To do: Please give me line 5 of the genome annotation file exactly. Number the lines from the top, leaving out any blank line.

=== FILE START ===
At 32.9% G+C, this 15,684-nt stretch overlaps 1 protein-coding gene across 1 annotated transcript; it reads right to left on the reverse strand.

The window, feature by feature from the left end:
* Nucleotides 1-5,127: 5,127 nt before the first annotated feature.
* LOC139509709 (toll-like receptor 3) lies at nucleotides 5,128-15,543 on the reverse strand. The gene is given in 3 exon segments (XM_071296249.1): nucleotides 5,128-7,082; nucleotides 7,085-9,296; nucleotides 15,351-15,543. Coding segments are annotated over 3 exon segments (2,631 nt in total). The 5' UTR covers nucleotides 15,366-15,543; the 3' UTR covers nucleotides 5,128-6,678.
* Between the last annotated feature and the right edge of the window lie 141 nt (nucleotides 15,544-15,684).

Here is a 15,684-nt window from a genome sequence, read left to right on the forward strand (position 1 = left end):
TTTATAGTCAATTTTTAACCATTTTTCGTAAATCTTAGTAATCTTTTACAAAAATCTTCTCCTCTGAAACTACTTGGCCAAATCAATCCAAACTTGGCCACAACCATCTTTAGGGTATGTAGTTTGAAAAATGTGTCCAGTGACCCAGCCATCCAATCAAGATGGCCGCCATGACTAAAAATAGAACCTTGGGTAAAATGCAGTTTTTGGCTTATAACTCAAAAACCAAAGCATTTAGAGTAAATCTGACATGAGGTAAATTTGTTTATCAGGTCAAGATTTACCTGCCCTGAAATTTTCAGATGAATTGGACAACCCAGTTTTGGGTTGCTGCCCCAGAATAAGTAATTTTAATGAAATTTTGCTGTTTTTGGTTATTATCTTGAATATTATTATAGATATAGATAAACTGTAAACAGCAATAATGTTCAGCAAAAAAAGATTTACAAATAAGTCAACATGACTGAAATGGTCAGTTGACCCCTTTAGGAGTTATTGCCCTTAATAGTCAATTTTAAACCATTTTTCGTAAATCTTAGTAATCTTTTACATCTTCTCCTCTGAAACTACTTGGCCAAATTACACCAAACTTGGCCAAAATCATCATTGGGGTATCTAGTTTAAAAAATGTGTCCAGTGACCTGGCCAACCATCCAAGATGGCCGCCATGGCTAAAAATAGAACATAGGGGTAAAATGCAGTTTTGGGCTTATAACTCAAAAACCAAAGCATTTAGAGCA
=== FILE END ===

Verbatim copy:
* Between the last annotated feature and the right edge of the window lie 141 nt (nucleotides 15,544-15,684).